Well, another new experience. I have officially tweeted! http://twitter.com/neerumley I don't think this is something that I will keep after this experience, but you never know. I am hoping that clicking on follow for other people means the same thing as signing up to be friends with them. That might be a question that I need to fire off to Elaine, if I can find the spot where I'm supposed to do that. I think it's the 25 things page - I really need to get the hang of multiple windows being open! One thing I've learned is that I don't like a lot of visual distraction - hence the lack of open windows. Anyways, I'm signed up to follow 11 people/organizations, mainly authors or book review sites, with the exception of Fanshawe College - home of my middle child. There is talk of community college staff going on strike, so it would be nice to get the heads up on that.
Tuesday, November 10, 2009
I preferred Technorati for its clear format and easy-to-use browse the directory feature. Sometimes I think these directories are a victim of their own success - they grow so huge that they become overwhelming. For example, beside books it says 3079. I can't imagine visiting even a fraction of those feeds to see if they are worthwhile. I found Syndic8 very slow to load, but perhaps that was just my bad timing. Library weblogs was very cool, with blogs from libraries and librarians from all over the world. I could definitely kill a few hours visiting countries that interest me!
Friday, November 6, 2009
RSS feeds should, theoretically, narrow the amount of information that you receive. However, I found adding feeds was like leftover Halloween candy - you keep saying that it's the last one. Highly addictive - but useful. I signed up for Google Reader, since I already have gmail and blogger (thanks for the tip Elaine). I subscribed to some sites for Reader's Theatre, which should be helpful as I am always looking for new scripts for Reading Buddies. I hope in the future to add Flickr to it. My middle child is away in London (Ontario, that is) taking Fine Arts at Fanshawe. She's e-mailed me a few pictures of her artwork but I think it would be great if she got a Flickr account and then I could use the RSS feed to see what new pieces she has posted. Some of the canvases she's working on are huge (wall-sized) and she also has sculptures that she can't just pop in her bag to bring home. Plus, if I have any hope of retaining this new knowledge, I have to use it on a semi-regular basis, lol!
Tuesday, November 3, 2009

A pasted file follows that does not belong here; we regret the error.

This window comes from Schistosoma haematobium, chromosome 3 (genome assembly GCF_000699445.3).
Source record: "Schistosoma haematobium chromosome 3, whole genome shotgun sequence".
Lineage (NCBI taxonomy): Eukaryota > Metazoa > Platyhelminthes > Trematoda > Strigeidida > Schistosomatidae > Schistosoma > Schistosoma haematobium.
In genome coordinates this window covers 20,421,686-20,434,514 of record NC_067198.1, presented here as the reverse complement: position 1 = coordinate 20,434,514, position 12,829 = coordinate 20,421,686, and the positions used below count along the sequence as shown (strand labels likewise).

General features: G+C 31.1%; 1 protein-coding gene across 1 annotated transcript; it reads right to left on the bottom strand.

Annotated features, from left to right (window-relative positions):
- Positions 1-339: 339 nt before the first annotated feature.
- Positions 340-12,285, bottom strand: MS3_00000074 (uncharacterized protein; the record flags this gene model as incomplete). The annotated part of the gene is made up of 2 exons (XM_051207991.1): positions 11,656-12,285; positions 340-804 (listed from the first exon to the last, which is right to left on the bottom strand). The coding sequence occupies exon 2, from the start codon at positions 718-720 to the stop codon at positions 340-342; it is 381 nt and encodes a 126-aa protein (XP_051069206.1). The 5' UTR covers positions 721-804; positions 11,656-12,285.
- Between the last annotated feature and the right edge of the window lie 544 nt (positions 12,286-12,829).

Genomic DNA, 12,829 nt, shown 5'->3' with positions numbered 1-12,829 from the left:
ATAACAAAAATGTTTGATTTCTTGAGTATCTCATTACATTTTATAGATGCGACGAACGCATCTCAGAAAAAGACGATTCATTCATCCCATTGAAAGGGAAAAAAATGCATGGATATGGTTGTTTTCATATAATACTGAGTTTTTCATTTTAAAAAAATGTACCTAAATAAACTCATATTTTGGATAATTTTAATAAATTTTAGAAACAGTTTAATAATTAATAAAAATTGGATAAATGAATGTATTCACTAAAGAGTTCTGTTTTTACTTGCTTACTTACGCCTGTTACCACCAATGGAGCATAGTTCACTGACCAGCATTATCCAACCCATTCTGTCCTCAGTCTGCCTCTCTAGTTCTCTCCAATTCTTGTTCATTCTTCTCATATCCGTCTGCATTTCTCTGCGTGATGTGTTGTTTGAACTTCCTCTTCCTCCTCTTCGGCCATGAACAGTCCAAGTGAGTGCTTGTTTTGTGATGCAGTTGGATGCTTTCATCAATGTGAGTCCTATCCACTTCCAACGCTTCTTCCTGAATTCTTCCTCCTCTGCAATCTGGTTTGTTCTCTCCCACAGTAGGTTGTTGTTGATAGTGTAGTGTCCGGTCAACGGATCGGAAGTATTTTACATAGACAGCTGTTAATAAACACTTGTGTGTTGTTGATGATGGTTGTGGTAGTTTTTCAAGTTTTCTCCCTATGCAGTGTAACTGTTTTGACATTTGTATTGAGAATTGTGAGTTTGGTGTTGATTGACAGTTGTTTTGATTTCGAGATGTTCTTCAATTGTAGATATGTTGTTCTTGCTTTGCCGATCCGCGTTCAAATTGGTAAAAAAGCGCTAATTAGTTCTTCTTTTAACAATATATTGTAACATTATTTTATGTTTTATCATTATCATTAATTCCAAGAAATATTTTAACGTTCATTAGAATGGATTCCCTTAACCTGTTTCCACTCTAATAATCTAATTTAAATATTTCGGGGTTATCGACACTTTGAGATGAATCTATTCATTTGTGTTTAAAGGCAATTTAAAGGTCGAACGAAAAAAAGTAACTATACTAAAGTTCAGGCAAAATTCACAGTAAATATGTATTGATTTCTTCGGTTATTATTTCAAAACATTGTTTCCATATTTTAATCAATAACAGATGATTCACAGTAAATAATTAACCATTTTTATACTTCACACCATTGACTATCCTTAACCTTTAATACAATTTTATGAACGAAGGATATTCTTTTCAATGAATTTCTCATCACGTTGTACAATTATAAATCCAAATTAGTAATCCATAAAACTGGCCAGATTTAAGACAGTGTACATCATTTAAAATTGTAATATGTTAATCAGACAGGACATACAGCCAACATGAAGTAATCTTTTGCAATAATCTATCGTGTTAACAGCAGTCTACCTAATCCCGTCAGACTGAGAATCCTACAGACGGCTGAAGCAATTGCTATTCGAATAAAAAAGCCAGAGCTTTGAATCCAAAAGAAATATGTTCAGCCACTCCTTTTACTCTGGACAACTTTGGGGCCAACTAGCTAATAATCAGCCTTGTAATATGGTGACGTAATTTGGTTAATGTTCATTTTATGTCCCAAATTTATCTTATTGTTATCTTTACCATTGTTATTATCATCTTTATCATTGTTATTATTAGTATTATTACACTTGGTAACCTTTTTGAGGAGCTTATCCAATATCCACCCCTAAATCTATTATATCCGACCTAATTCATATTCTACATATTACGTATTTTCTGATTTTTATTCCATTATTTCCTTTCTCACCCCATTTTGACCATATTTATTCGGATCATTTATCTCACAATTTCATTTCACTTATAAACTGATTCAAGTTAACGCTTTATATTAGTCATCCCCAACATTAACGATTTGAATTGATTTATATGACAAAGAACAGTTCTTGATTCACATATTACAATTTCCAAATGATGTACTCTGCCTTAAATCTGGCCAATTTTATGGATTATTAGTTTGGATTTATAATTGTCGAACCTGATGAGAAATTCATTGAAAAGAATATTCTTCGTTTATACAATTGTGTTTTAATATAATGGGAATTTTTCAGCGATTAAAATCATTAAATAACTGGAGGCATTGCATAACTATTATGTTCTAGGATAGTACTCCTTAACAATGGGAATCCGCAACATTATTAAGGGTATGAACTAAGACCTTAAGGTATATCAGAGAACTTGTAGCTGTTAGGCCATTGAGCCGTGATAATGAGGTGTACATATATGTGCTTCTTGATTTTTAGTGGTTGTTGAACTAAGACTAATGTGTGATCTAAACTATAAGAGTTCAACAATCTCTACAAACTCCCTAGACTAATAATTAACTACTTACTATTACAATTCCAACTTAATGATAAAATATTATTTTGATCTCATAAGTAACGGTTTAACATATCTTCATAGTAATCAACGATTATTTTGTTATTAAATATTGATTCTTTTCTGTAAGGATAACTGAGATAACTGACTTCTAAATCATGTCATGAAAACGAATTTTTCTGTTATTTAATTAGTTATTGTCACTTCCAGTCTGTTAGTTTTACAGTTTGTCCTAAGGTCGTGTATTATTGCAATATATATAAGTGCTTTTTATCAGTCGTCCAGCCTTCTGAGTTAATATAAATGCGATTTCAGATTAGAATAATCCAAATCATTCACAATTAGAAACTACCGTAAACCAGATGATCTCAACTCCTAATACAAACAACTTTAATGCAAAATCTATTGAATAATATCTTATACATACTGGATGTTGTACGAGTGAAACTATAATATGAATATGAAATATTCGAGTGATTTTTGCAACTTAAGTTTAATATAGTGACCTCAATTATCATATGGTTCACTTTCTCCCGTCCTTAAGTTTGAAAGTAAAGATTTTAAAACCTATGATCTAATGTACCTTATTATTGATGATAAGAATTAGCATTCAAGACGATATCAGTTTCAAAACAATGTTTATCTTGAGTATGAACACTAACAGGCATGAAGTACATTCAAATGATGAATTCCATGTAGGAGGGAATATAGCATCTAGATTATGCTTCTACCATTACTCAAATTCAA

When my kids leave for school (2 out of 3, now :( ) I make them a scrapbook of their lives, leaving a few pages empty for them to add new memories. This worked well for the girls, but I had my doubts that Tom would want to haul a scrapbook off to wherever with him. Now that I've discovered Flickr photoalbums http://webdev.yuan.cc/famaker.php , I might use this method instead ( I have 1 1/2 years to master the technology, lol). At the very least, I will be able to impress him!
Originally uploaded by Robber Esq
Robber Esq uploaded this picture of the Mayan Riviera on April 18/09, two months after I was there with my family. It brings back amazing memories of what a wonderful time we had. Incredibly, the sand on the beach really is that white!
Tuesday, October 27, 2009
14 minutes in and counting. Reading Buddies starts in 43 minutes and I am determined to accomplish this today (I am already 1 week behind but I plead a quick roadtrip to Hamilton for my daughter's back surgery - which was moved up a month with NO notice - as my excuse). This may not be quick, as I have already listened to the Blogs in Plain English twice - in French! Who knew that the default setting was french language? I mean, it's called Blogs in Plain English. I have also managed to plug the earplugs into the wrong spot and almost strangled myself getting out from under my desk (I really need the CPU in a better spot). I am going to have a hard time convincing anyone that I am not technologically challenged now. So as per instructions, the easiest habit from the 7 and 1/2 lifelong learning habits will be #2 Accept responsibility for your own learning. To me, this means fitting it into my schedule and making sure it gets done. The hardest will be #3 - View problems as challenges because right now the problem is deciding what needs to be read from each of these sites and how many links to follow up on. I don't find that challenging, I find it overwhelming!